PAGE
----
This month, we discuss what you need to know about money and marriage — specifically, what you need to know about paying for a wedding and what financial strategies you should consider implementing in the days after the ceremony. For example, who’s paying for the ceremony and what’s a reasonable budget for wedding bands? And, after the ceremony, how will the household bills be divvied up?
It’s vital that both partners disclose their entire financial pictures to each other. No matter how much you love the person you’re marrying, you need to understand the financial situation you’re getting yourself into. Consider getting your credit reports from all three credit bureaus and then sit down and really dig through them together.
A Prenup is More Romantic Than You Think
“Prenups” are often discussed negatively in popular culture. In an episode of Seinfeld, Kramer tells George that he can end his engagement by asking his fiancée to sign a prenuptial agreement. “Most women when they’re asked to sign a prenup are so offended,” Kramer says, “That they back out of the marriage.” As is par for the course for George Costanza, Kramer’s advice backfires and his fiancée laughs in his face.
“I make more money than you do!” she laughs. “Give me the papers. I’ll sign ‘em.”
George’s fiancée has the right idea. If one partner has significantly more assets than the other, or has a lot more earning power, a prenuptial agreement might be a wise move. Additionally, a prenuptial agreement might be a good way to protect assets intended for children from previous relationships. These agreements can also specify responsibilities for pre-marriage debts and can also spell out potential spousal support payments in the event of a divorce. By having hard conversations about money and debt before you marry, you may prevent problems from cropping up in the future – and pave the way for a happier, longer marriage.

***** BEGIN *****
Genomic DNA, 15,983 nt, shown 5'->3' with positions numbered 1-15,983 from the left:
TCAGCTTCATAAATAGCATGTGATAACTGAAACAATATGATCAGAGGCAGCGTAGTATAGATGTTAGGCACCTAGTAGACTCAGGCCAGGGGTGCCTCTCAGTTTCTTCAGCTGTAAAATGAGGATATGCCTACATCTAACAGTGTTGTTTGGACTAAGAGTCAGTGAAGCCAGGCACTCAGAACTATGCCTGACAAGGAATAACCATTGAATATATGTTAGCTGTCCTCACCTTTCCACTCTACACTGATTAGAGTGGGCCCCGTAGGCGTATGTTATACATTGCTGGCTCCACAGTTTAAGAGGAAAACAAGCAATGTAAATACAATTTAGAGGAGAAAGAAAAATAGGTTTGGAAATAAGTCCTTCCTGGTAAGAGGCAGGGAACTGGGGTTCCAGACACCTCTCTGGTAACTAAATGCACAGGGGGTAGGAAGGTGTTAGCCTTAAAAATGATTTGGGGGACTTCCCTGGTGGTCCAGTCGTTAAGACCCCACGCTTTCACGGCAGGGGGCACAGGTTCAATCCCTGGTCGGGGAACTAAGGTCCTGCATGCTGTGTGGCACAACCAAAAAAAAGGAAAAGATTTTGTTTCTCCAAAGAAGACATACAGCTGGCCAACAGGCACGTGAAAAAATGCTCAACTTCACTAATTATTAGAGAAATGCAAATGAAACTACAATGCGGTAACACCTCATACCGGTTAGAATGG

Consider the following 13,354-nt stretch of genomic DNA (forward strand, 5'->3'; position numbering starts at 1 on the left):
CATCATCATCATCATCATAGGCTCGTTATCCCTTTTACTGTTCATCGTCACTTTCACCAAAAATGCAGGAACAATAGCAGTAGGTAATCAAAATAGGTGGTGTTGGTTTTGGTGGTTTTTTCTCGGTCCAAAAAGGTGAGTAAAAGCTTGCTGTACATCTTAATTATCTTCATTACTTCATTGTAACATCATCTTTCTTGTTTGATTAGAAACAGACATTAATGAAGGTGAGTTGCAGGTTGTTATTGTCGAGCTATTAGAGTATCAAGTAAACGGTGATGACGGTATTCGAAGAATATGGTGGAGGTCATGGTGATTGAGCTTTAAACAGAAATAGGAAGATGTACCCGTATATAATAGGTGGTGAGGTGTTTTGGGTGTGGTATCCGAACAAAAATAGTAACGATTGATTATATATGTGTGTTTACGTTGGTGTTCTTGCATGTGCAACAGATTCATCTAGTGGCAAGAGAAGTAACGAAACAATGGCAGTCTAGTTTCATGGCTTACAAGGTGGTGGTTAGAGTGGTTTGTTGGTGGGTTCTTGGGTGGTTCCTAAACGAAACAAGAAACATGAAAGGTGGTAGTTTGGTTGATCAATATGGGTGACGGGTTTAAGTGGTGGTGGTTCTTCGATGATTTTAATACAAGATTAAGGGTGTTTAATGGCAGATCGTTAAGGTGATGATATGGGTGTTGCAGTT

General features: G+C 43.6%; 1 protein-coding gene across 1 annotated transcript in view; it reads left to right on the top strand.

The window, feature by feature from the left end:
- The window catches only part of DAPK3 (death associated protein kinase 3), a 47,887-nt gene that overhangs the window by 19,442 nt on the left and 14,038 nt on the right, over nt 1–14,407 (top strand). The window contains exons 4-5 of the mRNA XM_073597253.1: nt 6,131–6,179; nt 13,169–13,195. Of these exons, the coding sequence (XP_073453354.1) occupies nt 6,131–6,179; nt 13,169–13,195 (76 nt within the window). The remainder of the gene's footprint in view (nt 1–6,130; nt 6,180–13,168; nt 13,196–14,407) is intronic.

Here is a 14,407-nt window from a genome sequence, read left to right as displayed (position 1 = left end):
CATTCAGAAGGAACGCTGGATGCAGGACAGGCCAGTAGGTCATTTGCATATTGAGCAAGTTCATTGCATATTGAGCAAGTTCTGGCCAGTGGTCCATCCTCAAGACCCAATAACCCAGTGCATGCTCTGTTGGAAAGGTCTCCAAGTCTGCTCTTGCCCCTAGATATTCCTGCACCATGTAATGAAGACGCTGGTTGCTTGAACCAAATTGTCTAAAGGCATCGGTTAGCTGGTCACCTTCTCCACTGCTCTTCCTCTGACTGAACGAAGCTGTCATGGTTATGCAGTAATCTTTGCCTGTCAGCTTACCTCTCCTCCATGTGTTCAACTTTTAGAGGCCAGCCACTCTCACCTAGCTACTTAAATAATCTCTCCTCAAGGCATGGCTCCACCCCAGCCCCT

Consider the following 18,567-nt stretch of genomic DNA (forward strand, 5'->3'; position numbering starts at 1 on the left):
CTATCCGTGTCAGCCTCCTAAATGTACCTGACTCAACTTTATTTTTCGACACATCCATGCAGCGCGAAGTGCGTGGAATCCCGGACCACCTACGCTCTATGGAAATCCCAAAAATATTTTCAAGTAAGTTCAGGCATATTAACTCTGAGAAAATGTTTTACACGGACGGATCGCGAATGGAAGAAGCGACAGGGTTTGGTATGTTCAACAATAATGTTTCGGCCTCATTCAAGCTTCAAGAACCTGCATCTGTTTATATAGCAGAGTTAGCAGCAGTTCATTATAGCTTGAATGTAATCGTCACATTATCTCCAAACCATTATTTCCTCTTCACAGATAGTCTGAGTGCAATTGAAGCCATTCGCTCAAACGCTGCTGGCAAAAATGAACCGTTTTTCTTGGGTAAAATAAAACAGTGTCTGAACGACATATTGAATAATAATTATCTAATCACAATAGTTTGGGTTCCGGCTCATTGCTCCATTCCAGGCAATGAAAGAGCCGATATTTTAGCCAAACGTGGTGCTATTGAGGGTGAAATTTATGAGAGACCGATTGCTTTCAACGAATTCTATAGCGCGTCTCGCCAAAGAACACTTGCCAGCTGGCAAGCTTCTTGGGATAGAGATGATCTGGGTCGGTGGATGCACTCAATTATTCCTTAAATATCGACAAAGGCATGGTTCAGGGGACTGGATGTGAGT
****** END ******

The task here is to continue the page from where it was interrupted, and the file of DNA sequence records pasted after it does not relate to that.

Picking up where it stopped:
This premarital meeting can be a great time to formulate a game-plan for paying down debt as a team if one partner has a higher debt-load than the other. Working together in a way that works for both partners, can really wipe out that debt much quicker. For younger couples, it seems very likely that student loan debt could be a major issue, so it may be a good idea for couples to work together to attack debt, even if most of the debt comes from one partner.
Who Pays for the Wedding?
Weddings take a lot of careful financial planning. Without a good financial strategy, wedding expenses can quickly balloon out of control and that’s a dose of bad news for whoever’s picking up the tab. And, if you’re nearing retirement age, paying for a child or grandchild’s wedding can have serious implications for your retirement strategy. Be sure you can afford to chip in before you commit to covering the costs of someone else’s big day.
If you’re paying for your own wedding, consider how much debt you are willing to take on as you start married life. Is a lavish destination wedding going to limit your ability to save for a house? Could you go on weekly date nights as a married couple for the cost of that designer gown? Remember, the wedding is just one day. It may be wise to scale back the trappings of a dream wedding so that you can put some of that money toward all the days that come after the big one.